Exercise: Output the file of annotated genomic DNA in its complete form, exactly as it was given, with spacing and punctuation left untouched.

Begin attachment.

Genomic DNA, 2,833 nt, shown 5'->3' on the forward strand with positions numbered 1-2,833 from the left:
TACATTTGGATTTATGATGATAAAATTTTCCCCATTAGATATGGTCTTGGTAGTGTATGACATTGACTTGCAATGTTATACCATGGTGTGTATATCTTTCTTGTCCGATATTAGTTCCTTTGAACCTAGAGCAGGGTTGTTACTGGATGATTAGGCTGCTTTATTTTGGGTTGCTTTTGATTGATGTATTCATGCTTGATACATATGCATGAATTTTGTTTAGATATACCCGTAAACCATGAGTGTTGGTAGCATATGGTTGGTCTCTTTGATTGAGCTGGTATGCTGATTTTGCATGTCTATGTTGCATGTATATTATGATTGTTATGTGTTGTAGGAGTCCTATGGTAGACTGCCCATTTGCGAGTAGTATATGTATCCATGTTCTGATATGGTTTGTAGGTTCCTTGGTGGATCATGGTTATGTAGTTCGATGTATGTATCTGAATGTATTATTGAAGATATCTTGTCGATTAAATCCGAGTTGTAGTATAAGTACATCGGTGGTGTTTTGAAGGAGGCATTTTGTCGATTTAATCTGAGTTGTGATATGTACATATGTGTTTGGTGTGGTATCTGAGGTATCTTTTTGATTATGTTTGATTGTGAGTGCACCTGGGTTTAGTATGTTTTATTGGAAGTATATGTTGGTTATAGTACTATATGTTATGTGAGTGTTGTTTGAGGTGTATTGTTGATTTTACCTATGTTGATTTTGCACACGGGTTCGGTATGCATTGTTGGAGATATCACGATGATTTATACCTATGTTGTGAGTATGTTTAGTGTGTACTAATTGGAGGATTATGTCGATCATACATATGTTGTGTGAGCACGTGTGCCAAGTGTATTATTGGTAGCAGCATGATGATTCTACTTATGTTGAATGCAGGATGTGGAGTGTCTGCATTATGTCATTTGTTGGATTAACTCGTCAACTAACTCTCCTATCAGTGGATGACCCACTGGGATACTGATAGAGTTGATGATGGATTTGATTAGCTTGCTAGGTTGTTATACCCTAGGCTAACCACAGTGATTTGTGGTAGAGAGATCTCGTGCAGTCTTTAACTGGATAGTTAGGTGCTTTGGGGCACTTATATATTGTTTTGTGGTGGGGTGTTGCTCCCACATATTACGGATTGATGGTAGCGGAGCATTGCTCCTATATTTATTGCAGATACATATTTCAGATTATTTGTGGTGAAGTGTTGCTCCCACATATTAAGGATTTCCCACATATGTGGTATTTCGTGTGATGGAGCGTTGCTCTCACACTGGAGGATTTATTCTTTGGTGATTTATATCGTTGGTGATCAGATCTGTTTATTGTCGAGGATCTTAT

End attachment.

Genomic DNA, 2,833 nt, shown 5'->3' on the forward strand with positions numbered 1-2,833 from the left:
TACATTTGGATTTATGATGATAAAATTTTCCCCATTAGATATGGTCTTGGTAGTGTATGACATTGACTTGCAATGTTATACCATGGTGTGTATATCTTTCTTGTCCGATATTAGTTCCTTTGAACCTAGAGCAGGGTTGTTACTGGATGATTAGGCTGCTTTATTTTGGGTTGCTTTTGATTGATGTATTCATGCTTGATACATATGCATGAATTTTGTTTAGATATACCCGTAAACCATGAGTGTTGGTAGCATATGGTTGGTCTCTTTGATTGAGCTGGTATGCTGATTTTGCATGTCTATGTTGCATGTATATTATGATTGTTATGTGTTGTAGGAGTCCTATGGTAGACTGCCCATTTGCGAGTAGTATATGTATCCATGTTCTGATATGGTTTGTAGGTTCCTTGGTGGATCATGGTTATGTAGTTCGATGTATGTATCTGAATGTATTATTGAAGATATCTTGTCGATTAAATCCGAGTTGTAGTATAAGTACATCGGTGGTGTTTTGAAGGAGGCATTTTGTCGATTTAATCTGAGTTGTGATATGTACATATGTGTTTGGTGTGGTATCTGAGGTATCTTTTTGATTATGTTTGATTGTGAGTGCACCTGGGTTTAGTATGTTTTATTGGAAGTATATGTTGGTTATAGTACTATATGTTATGTGAGTGTTGTTTGAGGTGTATTGTTGATTTTACCTATGTTGATTTTGCACACGGGTTCGGTATGCATTGTTGGAGATATCACGATGATTTATACCTATGTTGTGAGTATGTTTAGTGTGTACTAATTGGAGGATTATGTCGATCATACATATGTTGTGTGAGCACGTGTGCCAAGTGTATTATTGGTAGCAGCATGATGATTCTACTTATGTTGAATGCAGGATGTGGAGTGTCTGCATTATGTCATTTGTTGGATTAACTCGTCAACTAACTCTCCTATCAGTGGATGACCCACTGGGATACTGATAGAGTTGATGATGGATTTGATTAGCTTGCTAGGTTGTTATACCCTAGGCTAACCACAGTGATTTGTGGTAGAGAGATCTCGTGCAGTCTTTAACTGGATAGTTAGGTGCTTTGGGGCACTTATATATTGTTTTGTGGTGGGGTGTTGCTCCCACATATTACGGATTGATGGTAGCGGAGCATTGCTCCTATATTTATTGCAGATACATATTTCAGATTATTTGTGGTGAAGTGTTGCTCCCACATATTAAGGATTTCCCACATATGTGGTATTTCGTGTGATGGAGCGTTGCTCTCACACTGGAGGATTTATTCTTTGGTGATTTATATCGTTGGTGATCAGATCTGTTTATTGTCGAGGATCTTAT